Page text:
Just over 100 Checkers and Rally’s fast food joints and their customers were victimized by a long-running point-of-sale malware campaign that stole payment card information from purchases taking place as far back as December 2015, Checkers Drive-In Restaurants announced in an online breach notification yesterday.
The Tampa, Florida-based drive-thru chain said that approximately 15 percent of its locations were infected with the POS malware, listing 102 stores in 20 states: Alabama, Arizona, California, Delaware, Florida, Georgia, Illinois, Indiana, Kentucky, Louisiana, Michigan, Nevada, New Jersey, New York, North Carolina, Ohio, Pennsylvania, Tennessee, West Virginia and Virginia. One additional Checkers and Rally’s location will be distributing a separate notification, the company added.
Customer purchase data was exposed over various blocks of time, depending on the location. In some cases, stores were affected over multiple years. A Rally’s in Los Angeles appears to the first one infected, with data compromised from Dec. 17, 2015 through March 26, 2018. A cluster of more recent attacks began in October of 2018, with the latest recorded date of compromise cited as April 30, 2019.
The notification, signed by Checkers Chief Administrative Officer and Executive Vice President Adam Noyes, did not identify the malware used in the cyberattack, but noted that it “was designed to collect information stored on the magnetic stripe of payment cards, including cardholder name, payment card number, card verification code and expiration date.” Based on collective evidence, it appears that no other cardholder personal information was impacted, the document added.
Although not every consumer who made a purchase at a targeted location was affected, Checkers was not able to discern which individuals were impacted and which were not. Consequently, the company is urging past customers to investigate the matter themselves by checking their payment card statements for fraudulent activity.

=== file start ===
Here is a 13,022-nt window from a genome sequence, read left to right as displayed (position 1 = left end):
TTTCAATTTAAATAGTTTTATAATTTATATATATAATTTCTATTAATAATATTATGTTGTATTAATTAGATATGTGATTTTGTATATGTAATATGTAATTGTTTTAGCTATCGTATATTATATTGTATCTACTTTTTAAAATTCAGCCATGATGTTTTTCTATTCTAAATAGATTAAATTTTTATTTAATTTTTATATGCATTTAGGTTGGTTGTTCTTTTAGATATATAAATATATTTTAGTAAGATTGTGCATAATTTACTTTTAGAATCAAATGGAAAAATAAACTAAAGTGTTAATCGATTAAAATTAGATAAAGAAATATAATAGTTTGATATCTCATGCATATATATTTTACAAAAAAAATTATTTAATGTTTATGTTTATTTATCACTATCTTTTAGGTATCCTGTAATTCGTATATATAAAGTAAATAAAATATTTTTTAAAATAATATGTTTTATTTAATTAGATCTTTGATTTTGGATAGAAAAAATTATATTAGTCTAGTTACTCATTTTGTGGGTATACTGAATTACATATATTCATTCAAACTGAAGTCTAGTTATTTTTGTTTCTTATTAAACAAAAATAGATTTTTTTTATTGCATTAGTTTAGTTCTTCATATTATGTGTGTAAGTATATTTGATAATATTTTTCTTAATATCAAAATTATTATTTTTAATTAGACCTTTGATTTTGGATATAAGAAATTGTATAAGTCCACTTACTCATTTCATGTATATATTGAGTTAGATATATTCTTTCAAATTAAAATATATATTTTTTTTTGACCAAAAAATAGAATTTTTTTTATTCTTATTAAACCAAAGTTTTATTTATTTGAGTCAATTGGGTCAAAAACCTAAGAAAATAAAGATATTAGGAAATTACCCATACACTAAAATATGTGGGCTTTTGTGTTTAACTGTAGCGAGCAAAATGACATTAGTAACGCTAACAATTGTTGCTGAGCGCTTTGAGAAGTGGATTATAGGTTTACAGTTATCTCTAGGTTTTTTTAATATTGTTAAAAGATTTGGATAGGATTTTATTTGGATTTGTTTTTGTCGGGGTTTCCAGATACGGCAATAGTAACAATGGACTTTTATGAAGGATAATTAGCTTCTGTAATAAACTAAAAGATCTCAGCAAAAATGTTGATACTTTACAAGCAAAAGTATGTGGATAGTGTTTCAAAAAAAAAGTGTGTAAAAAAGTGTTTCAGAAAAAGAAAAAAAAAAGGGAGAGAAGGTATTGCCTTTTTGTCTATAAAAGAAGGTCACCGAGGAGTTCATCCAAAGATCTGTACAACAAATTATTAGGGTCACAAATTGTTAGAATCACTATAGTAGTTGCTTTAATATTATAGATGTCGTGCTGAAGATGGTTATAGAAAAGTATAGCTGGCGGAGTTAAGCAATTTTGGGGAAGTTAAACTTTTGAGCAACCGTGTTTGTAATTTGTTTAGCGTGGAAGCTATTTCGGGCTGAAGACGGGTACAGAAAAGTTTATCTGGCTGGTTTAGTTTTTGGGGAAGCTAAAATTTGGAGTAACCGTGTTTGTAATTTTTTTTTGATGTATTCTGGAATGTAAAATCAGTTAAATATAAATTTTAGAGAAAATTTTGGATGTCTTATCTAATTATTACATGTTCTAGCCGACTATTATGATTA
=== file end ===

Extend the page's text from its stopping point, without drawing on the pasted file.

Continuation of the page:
Checkers also did not indicate precisely when it first became aware of the incident, but it did state that the company responded by engaging with law enforcement authorities and payment card companies, and tasking leading data security experts to conduct an extensive investigation and remove the malware.
Noting that attackers “had years to make use of the stolen financial data and cover their tracks,” Shlomie Liberow, senior technical program manager at HackerOne, said in emailed comments that the breach “reminds us that any connected device is an attack surface and it’s not just online stores that face cybercriminal activity…”
“We can see this as almost the modern equivalent of ‘robbing the till,’ except in this example, it’s very much Checkers’ customers who are going to be financially disadvantaged here,” Liberow continued. “While it is yet to be confirmed if money was stolen from affected customers, unfortunately, it’s now going to be up to those individuals who think they did pay for fast food at any point in the last [few] years at the affected outlets to check their bank statements and credit reports to alert their providers to any fraudulent activity.”